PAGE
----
"Il a une sœur et un demi-frère."
Translation:He has a sister and a half-brother.
If you have a step-sibling, your parents are married, but your not related. It's a different concept.
Are there different ways of saying half-brother (ie shares one biological parent)and step-brother (ie a parent's partner's children, no biological relationship) in French, just out of interest?
According to my Cassell's F/E dictionary, step-brother = le beau-frère. Also: stepsister = la belle-soeur, stepson = le beau-fils, stepchild = le beau-fils, stepdaughter = la belle fille, stepfather = le beau-père and stepmother = la belle-mère.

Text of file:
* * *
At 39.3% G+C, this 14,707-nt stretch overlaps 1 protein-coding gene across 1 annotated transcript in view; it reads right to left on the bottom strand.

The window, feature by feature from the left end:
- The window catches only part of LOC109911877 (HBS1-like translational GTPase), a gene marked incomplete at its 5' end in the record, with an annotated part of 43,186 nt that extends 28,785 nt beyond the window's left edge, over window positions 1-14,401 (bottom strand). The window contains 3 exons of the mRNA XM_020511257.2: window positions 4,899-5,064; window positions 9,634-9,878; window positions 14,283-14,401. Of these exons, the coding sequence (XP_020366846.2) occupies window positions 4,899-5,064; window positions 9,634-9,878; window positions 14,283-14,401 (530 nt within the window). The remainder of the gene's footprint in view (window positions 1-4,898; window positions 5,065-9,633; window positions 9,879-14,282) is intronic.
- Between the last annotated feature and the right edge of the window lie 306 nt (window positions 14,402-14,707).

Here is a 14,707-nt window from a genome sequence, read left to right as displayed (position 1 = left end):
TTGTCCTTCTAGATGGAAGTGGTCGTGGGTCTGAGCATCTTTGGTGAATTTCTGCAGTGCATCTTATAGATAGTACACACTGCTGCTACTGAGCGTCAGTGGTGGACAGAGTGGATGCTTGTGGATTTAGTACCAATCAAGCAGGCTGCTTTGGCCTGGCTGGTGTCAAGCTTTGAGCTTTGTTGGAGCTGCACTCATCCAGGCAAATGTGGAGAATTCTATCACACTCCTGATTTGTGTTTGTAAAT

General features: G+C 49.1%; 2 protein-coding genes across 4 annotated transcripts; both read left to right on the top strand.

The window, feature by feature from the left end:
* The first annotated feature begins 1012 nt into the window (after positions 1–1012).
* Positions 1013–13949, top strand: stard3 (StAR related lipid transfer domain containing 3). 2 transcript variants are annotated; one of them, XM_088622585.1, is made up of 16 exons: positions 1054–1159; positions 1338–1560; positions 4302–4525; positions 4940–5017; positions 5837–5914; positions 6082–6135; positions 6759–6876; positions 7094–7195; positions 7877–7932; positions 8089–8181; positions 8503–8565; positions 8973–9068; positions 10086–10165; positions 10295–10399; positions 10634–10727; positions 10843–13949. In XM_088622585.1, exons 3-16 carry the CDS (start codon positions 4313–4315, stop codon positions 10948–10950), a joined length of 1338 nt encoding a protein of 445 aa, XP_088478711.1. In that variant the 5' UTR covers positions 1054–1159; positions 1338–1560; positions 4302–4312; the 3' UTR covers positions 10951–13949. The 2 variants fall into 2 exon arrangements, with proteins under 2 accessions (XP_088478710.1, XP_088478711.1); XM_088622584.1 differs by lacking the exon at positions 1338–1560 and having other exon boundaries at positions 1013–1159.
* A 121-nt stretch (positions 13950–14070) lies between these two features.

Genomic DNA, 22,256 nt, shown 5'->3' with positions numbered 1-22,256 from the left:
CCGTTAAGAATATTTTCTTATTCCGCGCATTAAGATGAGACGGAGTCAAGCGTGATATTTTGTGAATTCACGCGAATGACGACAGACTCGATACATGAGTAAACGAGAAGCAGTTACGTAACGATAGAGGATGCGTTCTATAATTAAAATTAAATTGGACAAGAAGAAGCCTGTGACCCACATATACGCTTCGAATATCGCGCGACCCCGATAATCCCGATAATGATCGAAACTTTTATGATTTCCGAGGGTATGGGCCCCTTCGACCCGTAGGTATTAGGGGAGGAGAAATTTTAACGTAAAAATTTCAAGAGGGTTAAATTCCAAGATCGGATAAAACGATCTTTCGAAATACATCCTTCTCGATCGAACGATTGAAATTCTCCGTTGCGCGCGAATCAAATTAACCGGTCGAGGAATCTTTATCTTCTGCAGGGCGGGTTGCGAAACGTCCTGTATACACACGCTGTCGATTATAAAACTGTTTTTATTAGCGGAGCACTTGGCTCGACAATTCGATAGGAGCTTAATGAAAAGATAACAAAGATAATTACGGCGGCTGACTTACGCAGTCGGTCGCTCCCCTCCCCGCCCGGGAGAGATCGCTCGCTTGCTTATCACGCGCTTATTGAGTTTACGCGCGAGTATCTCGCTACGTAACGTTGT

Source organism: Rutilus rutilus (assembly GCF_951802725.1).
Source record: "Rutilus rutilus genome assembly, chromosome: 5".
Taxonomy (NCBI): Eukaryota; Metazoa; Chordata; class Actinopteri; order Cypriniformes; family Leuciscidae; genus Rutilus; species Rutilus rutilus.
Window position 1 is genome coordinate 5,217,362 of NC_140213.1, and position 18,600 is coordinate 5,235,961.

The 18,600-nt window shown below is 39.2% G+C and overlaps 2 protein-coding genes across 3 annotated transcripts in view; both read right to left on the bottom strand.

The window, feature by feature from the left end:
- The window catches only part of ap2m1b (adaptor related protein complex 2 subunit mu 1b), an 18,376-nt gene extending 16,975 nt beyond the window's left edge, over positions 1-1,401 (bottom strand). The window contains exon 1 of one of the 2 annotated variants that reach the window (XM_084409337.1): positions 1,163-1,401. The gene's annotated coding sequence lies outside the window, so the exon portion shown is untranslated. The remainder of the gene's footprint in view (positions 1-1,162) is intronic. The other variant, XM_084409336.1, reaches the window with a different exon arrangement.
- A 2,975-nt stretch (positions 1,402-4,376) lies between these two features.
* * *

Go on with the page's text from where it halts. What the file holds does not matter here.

Does "le bel-enfant" exist? (Since you wrote the translation for stepchild is le beau-fils)
No, 'le beau-fils' is used for 'stepchild' as well as for 'stepson'. Plural: 'beaux-fils'. Interestingly: the French also use the beau-/belle- prefix for in-laws, so, depending on context, 'ma belle-mère' can also mean 'my mother-in-law', 'a brother-in-law' would be 'un beau-frère', 'sisters-in-law' = 'les belles-soeurs', etc. EDIT: Yes, you can use either 'le bel-enfant' or 'le beau-fils' for 'stepchild'. http://fr.wiktionary.org/wiki/bel-enfant. Sorry about that, MThoriqMalano.
What about stepmother? Is it "la belle-mère", just like "mother-in-law"?
Here are some links that you may find useful: http://www.wordreference.com/enfr/